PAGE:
Does Scarlett Johansson Have a Case Against Disney?: Stephen L. Carter
In the court of public opinion, Disney may well lose its battle with Scarlett Johansson. But the legal question is important, carrying implications for business well beyond the borders of the Marvel Cinematic Universe and the actor who has for more than a decade portrayed the character known as Black Widow.
Johansson claims that the Walt Disney Co. breached her contract last month when it released the eponymous film simultaneously in movie theaters and on the Disney+ streaming service. Because her compensation depends in large part on how well the film does on the big screen, Johansson argues, the availability of the movie at home reduces her potential earnings.
The lawsuit has fans in a whirl, but the fundamental issue arises constantly. Compensation is frequently contingent on a future event, often called a “trigger”: hitting a sales target, closing a deal, selling a certain number of books. Does the party making the payment have an obligation to allow the triggering event to take place?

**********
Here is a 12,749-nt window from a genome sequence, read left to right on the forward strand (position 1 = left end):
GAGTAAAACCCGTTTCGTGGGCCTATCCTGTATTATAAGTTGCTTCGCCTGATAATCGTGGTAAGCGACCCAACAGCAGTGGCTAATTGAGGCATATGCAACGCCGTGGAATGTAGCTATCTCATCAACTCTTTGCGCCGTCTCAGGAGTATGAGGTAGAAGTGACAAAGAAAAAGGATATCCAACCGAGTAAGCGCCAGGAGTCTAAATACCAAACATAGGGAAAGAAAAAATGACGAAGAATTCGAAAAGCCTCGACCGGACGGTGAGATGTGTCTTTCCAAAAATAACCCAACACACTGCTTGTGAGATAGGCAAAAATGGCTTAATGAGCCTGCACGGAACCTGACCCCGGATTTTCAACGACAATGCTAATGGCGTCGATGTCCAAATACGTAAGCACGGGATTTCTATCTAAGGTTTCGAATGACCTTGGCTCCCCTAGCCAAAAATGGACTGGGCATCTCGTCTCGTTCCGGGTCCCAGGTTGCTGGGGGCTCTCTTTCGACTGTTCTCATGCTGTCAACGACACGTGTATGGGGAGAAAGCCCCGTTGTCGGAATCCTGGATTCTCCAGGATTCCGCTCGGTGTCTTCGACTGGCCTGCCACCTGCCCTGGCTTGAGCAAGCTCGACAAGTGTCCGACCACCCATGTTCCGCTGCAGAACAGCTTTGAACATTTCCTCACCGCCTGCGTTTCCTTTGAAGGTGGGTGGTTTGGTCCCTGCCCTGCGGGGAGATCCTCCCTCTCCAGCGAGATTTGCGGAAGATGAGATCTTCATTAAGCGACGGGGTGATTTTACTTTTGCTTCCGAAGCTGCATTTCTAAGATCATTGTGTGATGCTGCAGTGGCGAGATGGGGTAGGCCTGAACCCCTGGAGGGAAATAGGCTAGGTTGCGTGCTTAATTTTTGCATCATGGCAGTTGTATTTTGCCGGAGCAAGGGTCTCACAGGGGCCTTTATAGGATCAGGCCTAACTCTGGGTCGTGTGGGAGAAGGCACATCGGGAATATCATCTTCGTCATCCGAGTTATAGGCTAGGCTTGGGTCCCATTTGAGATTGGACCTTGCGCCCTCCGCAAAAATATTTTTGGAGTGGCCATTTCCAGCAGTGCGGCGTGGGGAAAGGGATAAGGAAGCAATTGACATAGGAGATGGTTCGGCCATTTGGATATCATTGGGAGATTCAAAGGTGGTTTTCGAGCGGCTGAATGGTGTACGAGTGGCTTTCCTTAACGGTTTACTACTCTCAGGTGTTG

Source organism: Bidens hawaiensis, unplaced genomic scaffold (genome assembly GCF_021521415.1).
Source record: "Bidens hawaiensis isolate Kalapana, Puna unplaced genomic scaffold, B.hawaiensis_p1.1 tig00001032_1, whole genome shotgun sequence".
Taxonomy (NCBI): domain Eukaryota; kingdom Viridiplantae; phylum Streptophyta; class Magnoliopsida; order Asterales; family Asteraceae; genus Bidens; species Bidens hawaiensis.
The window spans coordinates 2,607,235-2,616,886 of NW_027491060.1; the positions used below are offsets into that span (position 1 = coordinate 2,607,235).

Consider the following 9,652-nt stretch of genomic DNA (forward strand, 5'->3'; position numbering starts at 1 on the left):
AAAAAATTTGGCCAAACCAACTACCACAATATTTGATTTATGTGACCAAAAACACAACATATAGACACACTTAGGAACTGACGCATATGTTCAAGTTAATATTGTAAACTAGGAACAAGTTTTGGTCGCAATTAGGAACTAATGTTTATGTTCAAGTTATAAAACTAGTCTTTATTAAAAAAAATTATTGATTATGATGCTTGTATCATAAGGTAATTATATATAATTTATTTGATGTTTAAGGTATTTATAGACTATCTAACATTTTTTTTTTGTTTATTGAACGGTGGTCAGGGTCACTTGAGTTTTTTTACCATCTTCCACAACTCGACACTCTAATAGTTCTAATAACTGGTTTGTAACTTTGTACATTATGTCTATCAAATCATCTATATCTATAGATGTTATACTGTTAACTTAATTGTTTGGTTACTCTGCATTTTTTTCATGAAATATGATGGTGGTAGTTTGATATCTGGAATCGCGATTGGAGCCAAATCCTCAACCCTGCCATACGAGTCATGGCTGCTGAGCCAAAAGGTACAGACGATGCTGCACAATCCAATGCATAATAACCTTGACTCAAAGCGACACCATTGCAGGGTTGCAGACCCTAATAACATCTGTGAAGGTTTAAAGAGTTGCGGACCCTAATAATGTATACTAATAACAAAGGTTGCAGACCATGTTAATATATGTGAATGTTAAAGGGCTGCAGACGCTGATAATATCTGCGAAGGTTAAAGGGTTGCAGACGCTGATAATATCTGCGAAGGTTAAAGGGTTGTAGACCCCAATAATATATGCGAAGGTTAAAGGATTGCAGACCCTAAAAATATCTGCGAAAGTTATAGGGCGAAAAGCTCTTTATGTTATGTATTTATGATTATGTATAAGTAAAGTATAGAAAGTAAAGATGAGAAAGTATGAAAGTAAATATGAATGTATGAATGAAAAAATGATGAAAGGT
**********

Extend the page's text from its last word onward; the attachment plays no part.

Consider a real-estate associate who’s promised a bonus if she hits $2 million in annual sales. When she reaches $1.5 million, can the employer reassign her to a desk job to avoid paying the bonus? Probably not. Such conduct might once have been tolerated, but nowadays most courts would say that the company is acting in bad faith if its only motivation is preventing her from reaching the bonus trigger.
Now consider a professional football player who will receive a bonus of $2 million if he is on his team’s roster on the first day of the National Football League’s year, which typically falls in March. In February, the team cuts the player to avoid paying the bonus. Should the player sue (or file a grievance), he’ll lose.